The concept of statistical significance is widely employed in medical research, especially in clinical and pharmacological studies and, at the same time, it is one of the most controversial, debated, and misunderstood topics since its original formulation1-3. In particular, it is often mistakenly believed that statistical testing can provide objective evidence about the real significance of phenomena (e.g. their existence or relevance). On the contrary, such a procedure is based on various hypotheses assumed to be true a priori and choices conditioned by an ineliminable margin of subjectivity1-8. Although the ambiguous concept of ‘significance’ was discussed by previous authors (e.g. William Sealy Gosset, otherwise known as Student), it was Sir Ronald Fisher who made it particularly famous in the 1920– 1930 decade9. After selecting an appropriate investigative methodology and assuming a priori that mere chance is the only phenomenon at play, a researcher can calculate the probability of obtaining an experimental result (the test statistic, e.g. the t of Student’s t-test) as or more extreme than that obtained in the experiment. This probability, referred to as the p-value, corresponds to the expected frequency of the statistical event within an infinite (very large) population of valid applications (i.e. where all background assumptions hold). In this regard, it is important to clarify some fundamental aspects. Firstly, Fisher’s approach involves establishing a series of hypotheses (the so-called statistical model) that are assumed to be perfectly met (true). These include underlying hypotheses (e.g. random sampling, normal distribution, linearity, etc.) and the null hypothesis of no effect or association. Moreover, as stressed by Greenland5, such background assumptions also involve human aspects (e.g. transparency, honesty, collaboration, competence, etc.). Once this is done, supposing a priori that no causal mechanism exists or we are exclusively in presence of a set of cofactors behaving randomly, it is a matter of assessing how ‘surprising’ (i.e. ‘statistically significant’) the obtained result compared to the null hypothesis prediction (previously set as true). Fisher (1920s) initially suggested a heuristic threshold of 5% to consider the outcome as unexpected (significant, p<0.05) or expected (non-significant, p≥0.05)10. This threshold was intended to work decently in most real applications. Subsequently, he regretted his own proposal, emphasizing that the p-value should be used as a graded measure of the strength of evidence against the null hypothesis2,11.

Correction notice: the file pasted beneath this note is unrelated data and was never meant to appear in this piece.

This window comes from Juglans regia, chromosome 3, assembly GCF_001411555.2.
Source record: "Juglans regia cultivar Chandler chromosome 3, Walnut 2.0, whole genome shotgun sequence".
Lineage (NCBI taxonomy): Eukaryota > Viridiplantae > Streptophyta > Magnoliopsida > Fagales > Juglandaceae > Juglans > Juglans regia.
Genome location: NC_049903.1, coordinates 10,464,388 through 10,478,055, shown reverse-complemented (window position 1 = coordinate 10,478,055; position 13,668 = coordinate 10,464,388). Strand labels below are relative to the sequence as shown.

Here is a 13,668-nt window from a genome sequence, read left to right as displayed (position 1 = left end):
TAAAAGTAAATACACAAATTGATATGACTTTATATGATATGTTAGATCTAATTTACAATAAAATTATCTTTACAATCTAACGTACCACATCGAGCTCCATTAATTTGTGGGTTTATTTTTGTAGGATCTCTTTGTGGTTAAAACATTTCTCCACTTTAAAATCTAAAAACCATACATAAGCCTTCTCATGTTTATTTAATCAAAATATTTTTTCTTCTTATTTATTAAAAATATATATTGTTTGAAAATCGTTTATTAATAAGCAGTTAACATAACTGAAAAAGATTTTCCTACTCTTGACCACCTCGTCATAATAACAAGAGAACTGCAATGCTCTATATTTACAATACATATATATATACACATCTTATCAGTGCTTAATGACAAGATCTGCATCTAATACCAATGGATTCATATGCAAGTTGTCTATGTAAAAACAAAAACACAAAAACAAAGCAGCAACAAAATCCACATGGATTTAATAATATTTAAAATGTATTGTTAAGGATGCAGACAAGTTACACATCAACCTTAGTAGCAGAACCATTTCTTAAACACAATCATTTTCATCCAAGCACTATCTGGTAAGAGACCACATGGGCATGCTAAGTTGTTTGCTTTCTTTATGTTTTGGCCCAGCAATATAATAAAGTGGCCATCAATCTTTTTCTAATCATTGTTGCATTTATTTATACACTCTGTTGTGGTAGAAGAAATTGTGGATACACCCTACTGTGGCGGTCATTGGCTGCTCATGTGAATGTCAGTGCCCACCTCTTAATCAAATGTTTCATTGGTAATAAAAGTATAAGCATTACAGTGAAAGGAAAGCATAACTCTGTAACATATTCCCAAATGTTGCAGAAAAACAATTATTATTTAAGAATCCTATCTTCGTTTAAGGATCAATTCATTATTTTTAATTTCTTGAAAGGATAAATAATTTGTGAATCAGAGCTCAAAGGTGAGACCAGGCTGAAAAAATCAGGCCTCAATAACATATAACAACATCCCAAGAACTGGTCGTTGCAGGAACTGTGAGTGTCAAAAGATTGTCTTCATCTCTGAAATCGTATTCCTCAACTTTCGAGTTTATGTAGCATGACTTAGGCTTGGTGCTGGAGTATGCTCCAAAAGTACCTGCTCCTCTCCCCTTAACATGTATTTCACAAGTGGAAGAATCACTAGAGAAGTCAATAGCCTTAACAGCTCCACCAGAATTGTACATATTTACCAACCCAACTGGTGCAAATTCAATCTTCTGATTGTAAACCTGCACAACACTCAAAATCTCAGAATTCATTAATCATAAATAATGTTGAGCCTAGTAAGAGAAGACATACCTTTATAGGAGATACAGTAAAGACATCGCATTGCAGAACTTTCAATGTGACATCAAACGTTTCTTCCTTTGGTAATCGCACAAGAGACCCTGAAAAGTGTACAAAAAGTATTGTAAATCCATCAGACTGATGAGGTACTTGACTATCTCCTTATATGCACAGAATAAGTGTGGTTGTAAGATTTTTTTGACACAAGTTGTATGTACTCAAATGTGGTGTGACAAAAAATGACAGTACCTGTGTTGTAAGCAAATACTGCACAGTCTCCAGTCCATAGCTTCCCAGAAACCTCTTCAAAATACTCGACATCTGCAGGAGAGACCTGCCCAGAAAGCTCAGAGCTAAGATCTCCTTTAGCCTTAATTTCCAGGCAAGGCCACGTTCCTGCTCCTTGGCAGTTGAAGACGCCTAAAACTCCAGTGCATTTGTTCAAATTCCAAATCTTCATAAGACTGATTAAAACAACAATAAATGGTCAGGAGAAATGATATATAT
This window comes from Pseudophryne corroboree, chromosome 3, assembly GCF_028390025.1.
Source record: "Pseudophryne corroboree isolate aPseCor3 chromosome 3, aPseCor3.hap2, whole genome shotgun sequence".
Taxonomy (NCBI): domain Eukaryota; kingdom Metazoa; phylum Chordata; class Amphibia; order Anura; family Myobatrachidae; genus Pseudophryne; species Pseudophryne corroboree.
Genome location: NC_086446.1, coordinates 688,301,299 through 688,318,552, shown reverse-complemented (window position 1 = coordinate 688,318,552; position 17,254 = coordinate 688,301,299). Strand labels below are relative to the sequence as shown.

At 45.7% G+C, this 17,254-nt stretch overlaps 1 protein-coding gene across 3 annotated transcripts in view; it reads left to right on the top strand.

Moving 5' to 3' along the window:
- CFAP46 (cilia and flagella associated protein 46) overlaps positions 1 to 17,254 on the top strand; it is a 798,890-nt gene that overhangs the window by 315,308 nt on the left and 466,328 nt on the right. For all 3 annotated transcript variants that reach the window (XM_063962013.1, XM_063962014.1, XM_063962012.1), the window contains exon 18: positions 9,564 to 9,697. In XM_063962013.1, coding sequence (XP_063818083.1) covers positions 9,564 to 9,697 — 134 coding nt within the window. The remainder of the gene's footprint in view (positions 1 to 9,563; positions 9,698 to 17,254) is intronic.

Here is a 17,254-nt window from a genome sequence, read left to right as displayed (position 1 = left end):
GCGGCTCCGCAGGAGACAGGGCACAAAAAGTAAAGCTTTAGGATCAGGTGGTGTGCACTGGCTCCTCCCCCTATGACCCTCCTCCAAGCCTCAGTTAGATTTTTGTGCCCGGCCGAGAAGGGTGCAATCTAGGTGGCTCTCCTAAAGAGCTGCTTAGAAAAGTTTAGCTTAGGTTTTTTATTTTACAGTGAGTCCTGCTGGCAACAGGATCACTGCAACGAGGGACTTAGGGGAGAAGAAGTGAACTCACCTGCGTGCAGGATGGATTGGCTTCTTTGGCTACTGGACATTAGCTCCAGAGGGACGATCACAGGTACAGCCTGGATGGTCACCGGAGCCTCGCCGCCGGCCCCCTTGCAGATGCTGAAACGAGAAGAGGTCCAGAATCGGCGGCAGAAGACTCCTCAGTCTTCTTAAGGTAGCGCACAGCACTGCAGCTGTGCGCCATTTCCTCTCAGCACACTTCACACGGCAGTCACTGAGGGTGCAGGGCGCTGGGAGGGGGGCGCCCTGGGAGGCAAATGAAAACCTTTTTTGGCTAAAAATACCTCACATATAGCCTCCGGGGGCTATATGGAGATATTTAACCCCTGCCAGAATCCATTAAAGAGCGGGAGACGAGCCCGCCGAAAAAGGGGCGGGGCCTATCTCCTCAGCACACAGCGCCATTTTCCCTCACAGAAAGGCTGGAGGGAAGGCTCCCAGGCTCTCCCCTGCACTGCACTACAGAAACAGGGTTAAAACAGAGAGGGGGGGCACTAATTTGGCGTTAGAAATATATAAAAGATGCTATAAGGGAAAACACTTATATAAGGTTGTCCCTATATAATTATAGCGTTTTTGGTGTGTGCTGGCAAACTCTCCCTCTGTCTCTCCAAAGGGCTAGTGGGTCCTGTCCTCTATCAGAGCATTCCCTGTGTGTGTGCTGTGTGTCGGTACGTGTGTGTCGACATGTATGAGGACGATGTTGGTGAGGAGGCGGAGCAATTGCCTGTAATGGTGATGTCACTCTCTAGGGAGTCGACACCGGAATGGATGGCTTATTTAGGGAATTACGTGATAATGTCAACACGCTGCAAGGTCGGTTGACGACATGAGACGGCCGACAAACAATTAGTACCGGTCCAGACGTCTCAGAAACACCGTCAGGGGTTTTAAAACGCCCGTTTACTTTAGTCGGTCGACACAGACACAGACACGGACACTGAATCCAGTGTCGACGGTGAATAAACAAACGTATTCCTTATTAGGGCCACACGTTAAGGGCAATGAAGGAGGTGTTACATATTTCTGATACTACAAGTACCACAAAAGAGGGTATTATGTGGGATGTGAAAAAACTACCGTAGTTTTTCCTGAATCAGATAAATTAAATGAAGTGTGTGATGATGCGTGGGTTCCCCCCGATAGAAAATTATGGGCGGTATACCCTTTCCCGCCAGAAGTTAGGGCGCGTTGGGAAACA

Egon Pearson and Jerzy Neyman (1933), critics of the idea of statistically evaluating the true significance of a hypothesis (a valid point), proposed instead a novel decision-theoretical approach (rule of behavior)12. The conventional goal, strictly conditional on the same underlying assumptions described above, is to establish two contrasting simple hypotheses: the null hypothesis of an exactly zero effect and the alternative hypothesis of non-exactly zero effect. If the experimental test statistic (e.g. Student’s t) is more extreme than a predetermined critical value (e.g. tc=1.96 in a very large sample), then the null hypothesis is arbitrarily rejected in favor of the alternative hypothesis; otherwise, the null hypothesis cannot be rejected (but neither accepted, although Neyman and Pearson originally used such a word). As specified by Neyman and Pearson themselves, the choice of this threshold is an open problem that, according to the latter Neyman, must be grounded in the evaluation of costs, risks, and benefits (as well as the selection of the hypothesis to be examined)13.

Applicability in scientific investigations